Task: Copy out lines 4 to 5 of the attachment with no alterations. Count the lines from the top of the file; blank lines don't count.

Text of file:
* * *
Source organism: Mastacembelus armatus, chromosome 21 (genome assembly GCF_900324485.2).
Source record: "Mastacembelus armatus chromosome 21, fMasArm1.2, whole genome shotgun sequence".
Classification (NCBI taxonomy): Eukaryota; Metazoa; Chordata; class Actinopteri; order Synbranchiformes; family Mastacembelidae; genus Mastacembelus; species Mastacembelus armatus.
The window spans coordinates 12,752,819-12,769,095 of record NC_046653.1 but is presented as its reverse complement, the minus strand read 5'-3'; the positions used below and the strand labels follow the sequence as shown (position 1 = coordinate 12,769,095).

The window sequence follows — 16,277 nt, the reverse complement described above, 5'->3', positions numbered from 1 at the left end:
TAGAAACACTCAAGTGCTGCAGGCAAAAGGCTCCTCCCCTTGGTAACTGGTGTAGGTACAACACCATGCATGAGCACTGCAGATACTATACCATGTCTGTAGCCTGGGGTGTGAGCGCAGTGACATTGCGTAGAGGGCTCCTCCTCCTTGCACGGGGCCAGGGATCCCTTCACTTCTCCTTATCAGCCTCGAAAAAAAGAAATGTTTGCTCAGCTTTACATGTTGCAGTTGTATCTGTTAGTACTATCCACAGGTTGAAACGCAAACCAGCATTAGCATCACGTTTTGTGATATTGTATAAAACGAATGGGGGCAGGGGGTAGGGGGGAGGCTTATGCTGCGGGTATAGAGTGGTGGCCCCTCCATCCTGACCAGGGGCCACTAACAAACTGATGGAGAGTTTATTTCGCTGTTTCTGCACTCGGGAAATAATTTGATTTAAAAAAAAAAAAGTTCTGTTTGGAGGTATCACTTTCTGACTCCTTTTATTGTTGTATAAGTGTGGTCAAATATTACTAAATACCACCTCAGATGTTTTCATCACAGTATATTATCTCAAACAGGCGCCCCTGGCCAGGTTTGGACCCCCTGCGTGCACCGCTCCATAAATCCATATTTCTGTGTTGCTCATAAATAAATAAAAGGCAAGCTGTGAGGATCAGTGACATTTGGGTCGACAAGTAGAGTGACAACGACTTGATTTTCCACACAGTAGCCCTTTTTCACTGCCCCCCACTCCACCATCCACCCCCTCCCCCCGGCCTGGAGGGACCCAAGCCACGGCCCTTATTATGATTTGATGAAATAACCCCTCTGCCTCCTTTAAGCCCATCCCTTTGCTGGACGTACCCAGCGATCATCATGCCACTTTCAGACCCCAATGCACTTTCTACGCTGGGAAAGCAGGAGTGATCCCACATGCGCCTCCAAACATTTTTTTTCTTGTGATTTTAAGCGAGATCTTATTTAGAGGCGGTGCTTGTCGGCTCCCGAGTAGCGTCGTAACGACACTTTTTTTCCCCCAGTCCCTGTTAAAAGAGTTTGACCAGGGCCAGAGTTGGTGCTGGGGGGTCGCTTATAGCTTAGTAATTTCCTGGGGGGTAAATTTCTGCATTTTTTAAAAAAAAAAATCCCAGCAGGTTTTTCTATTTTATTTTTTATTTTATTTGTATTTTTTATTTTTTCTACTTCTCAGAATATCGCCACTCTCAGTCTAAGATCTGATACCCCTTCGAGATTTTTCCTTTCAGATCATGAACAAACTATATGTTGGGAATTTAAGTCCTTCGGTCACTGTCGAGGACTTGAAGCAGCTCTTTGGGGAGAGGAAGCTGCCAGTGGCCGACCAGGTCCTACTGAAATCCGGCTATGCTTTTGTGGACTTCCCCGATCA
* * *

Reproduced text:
The window spans coordinates 12,752,819-12,769,095 of record NC_046653.1 but is presented as its reverse complement, the minus strand read 5'-3'; the positions used below and the strand labels follow the sequence as shown (position 1 = coordinate 12,769,095).

The window sequence follows — 16,277 nt, the reverse complement described above, 5'->3', positions numbered from 1 at the left end: